Beautiful Mural at Circle City Books

Warm weather and sun in North Carolina brought the completion of the Circle City Books wall mural last week. Onlookers and photographers were a constant presence as the final strokes were applied by artists Bailey Friedman (Number One Daughter) and her friend Emily Kerscher. Then, off into the sunset rode Bailey, jet-bound to New Zealand, for an indefinite adventure of indeterminate duration. But what she and Emily left behind was a sensation that scarcely goes an hour without being remarked upon by another newcomer who is just astonished to see such a sight in Pittsboro.

book mural in Pittsboro
The Great Book Mural in Pittsboro

Though the mural is finished, I’ve conceived of a plan to extend the process (some might say drag it out) for several more months. With an eye toward the good opinion of the community, and because I think I can still squeeze a couple more books onto the wall, I have determined to hold a contest to elect an additional two or three titles to be added this summer. They will be placed horizontally across the top of some of the existing books. My proposal is to allow visitors to the store to nominate up to three titles each, and after a several months of voting, paint the new books on the wall in June. It will be especially interesting to me to see if the choices favor local authors or nationally known authors.

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Week 1 in the Books for New Pittsboro Bookshop

I finished my first week as a bookseller by closing up and dashing to a wedding, late of course, but there, nonetheless. Instead of disapproving looks from the on-time guests, and censure from the bride, I was welcomed with understanding and enthusiasm. I am the Quixotic bookman, tilting at windmills and Nooks and iPads, and slack must be cut. I get the same treatment in the store. I can’t count how many people told me this week how happy they are that there’s finally a bookstore in Pittsboro. It’s as if I’d opened the only health clinic in a remote wilderness. The customers are thanking me for opening my store as sincerely as I thank them for stopping by. But they also note how “brave” I am to be entering the bookstore business, by which they really mean “nuts,” and certainly, deep down, some of them mean “stupid.” But that’s nothing I haven’t thought myself over these past three months.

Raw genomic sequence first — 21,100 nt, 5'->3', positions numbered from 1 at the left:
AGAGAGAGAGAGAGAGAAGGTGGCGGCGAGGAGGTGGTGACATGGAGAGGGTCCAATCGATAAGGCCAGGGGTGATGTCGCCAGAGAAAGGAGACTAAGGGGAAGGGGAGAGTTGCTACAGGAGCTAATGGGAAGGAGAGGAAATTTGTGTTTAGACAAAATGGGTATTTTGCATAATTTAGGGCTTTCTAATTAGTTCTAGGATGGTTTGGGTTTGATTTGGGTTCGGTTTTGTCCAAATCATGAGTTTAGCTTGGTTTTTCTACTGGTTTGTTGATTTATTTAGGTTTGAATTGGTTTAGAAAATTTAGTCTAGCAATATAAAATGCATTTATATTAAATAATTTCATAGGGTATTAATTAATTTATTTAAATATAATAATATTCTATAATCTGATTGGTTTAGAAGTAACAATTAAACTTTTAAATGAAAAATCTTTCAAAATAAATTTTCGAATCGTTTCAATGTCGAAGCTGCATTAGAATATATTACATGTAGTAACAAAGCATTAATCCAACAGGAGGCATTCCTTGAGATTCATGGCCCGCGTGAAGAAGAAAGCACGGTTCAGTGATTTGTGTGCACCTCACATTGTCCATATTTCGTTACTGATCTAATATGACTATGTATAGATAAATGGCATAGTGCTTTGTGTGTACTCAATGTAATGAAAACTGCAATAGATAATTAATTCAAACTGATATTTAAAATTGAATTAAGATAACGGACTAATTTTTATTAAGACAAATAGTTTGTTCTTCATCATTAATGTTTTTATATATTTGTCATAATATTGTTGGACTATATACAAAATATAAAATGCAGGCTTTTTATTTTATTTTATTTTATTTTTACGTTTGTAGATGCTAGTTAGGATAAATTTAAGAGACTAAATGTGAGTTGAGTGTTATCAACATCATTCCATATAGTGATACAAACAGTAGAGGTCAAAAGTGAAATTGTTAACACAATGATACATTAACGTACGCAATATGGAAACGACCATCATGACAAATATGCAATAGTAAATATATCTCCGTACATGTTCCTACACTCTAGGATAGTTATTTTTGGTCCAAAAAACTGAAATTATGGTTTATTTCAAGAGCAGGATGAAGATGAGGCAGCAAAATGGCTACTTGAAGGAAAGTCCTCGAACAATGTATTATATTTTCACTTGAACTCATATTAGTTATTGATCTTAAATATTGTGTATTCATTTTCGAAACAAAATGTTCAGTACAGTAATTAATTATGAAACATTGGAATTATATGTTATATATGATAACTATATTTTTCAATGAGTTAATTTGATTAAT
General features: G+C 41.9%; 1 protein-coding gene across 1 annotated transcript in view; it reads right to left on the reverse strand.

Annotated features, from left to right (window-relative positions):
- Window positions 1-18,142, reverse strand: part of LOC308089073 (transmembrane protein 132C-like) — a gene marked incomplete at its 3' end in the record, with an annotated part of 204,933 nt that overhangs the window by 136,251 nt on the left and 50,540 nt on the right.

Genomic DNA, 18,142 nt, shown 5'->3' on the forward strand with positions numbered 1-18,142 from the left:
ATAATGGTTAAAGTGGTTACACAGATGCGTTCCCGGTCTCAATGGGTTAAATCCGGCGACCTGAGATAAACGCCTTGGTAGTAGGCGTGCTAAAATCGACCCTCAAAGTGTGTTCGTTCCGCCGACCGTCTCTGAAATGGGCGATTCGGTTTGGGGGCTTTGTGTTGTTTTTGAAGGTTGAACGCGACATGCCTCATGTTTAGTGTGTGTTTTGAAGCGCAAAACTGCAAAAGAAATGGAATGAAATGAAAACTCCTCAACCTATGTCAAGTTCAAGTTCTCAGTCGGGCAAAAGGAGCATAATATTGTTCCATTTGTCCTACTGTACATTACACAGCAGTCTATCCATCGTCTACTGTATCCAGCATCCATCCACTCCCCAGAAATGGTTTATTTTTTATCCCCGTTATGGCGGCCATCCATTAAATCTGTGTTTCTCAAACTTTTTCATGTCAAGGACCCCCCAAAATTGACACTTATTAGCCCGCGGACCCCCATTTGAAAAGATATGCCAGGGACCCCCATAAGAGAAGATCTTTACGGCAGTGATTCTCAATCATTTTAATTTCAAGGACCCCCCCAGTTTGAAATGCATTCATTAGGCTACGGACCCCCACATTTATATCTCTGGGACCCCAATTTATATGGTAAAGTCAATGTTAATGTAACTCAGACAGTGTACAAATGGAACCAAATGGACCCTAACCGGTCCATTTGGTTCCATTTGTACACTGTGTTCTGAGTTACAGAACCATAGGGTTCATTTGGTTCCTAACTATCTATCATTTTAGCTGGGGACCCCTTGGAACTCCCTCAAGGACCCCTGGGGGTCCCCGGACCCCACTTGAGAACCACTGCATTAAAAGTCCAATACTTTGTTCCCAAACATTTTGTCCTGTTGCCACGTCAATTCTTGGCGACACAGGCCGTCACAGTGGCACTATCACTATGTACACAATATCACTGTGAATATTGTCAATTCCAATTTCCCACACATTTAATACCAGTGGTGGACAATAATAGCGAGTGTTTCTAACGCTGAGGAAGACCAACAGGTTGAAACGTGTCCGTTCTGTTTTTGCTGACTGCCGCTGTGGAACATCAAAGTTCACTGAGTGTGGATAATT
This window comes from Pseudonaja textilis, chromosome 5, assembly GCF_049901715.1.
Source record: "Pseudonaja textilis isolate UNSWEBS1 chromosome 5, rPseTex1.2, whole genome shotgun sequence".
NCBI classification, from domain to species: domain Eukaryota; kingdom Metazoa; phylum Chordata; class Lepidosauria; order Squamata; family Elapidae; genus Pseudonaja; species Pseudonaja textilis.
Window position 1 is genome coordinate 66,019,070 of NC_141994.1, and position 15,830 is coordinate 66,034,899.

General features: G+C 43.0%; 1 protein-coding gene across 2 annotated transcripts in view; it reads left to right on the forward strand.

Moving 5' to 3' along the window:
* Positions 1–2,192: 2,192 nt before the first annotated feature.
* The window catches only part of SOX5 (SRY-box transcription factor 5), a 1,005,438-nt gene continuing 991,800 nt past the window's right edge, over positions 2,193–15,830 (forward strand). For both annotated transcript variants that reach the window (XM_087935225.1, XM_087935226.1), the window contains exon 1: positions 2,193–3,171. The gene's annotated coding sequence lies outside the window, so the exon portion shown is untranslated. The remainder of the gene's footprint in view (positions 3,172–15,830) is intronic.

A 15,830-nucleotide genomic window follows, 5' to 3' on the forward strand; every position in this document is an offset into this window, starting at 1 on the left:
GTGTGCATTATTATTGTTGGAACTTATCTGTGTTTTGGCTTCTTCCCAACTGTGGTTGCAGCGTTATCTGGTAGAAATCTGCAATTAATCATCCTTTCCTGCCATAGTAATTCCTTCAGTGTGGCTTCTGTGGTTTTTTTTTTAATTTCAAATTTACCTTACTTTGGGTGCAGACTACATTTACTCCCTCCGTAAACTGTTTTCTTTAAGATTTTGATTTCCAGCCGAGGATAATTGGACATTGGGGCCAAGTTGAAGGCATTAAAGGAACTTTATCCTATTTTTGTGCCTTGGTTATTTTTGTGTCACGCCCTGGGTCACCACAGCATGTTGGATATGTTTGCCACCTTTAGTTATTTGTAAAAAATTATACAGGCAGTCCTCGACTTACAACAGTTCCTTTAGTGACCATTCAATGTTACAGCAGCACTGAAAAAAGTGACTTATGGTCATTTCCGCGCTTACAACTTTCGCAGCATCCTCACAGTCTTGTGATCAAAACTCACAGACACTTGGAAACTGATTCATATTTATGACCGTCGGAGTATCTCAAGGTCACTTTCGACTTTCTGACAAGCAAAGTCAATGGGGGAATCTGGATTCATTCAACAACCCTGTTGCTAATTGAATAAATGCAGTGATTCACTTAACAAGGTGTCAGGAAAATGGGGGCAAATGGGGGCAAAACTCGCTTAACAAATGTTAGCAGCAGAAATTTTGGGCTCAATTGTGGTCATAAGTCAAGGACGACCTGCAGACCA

After a strong first day on Saturday, there was little business Sunday through Tuesday. Things picked up by the end of the week, and Saturday produced 35 sales which, if repeated every weekend, are enough to keep me open.  I have been trying to systematically calculate what books and what categories are most popular, and after a month or two, I’ll draw some conclusions. But I suppose I can make some assumptions about my customers based on the fact that of the hundreds of books that left the shop last week, only one was a romance novel. Perhaps the romance readers haven’t heard about the store yet, but I sold a lot of history and literature this week and I answered a lot of questions about interesting books and recorded three pages of varied book wants. It took about three days for the new books coming into the store to accumulate beyond my ability to keep up with them. Buying them and pricing them is one thing, but finding shelf space is another. I tried to fill the shelves before I opened, and for the most part I did, but I’ve added another four or five hundred books and by this time next month, my store may look like the Collyer brothers’ apartment. Besides that I still have 10,000 books in storage that I need to get into the store sometime. If it sounds like I perhaps need to suspend book acquisitions, I can’t disagree. The idea of an employee is still a little down the road – filling in a w-2 form and other accompanying work may be too much in the early days. Still, if a box of cookbooks finds its way into the store, I can’t imagine not at least looking through them – who knows when I’ll finally find the elusive “Kosher Cooking in Ireland.”

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Pittsboro Bookshop is Now Open

I opened the door and people materialized – right before my eyes. It was surprising, like when I spent three hours putting together a remote controlled plane for my son and the thing actually flew! Our first customer browsed, then several hours later returned and bought a $50 Far Side cartoon collection. The actual first sale was a first edition of Annie Dillard’s “The Maytrees,” followed by Eco’s “The Name of the Rose.” We sold a biography of Richard III, William Manchester’s “The Power and the Glory,” Gunter Grass, Shel Silverstein, H.G. Wells… well, I shouldn’t try to list every book, but I was strangely affected by every sale. Many of the books were titles that I had picked out myself, believing they were books that someone would want, or at least that they were books that I thought someone should want. And when they sold, I felt gratified, like when you pick a horse and it wins the derby. And I was gratified to hear so many customers express their excitement about having a bookstore in town.  And I was surprised by the number of people that came in not knowing that we were a new store. These were people passing through Pittsboro who stopped because they saw the large “BOOKS” sign that we hung outside, as a placeholder until our real sign arrives.

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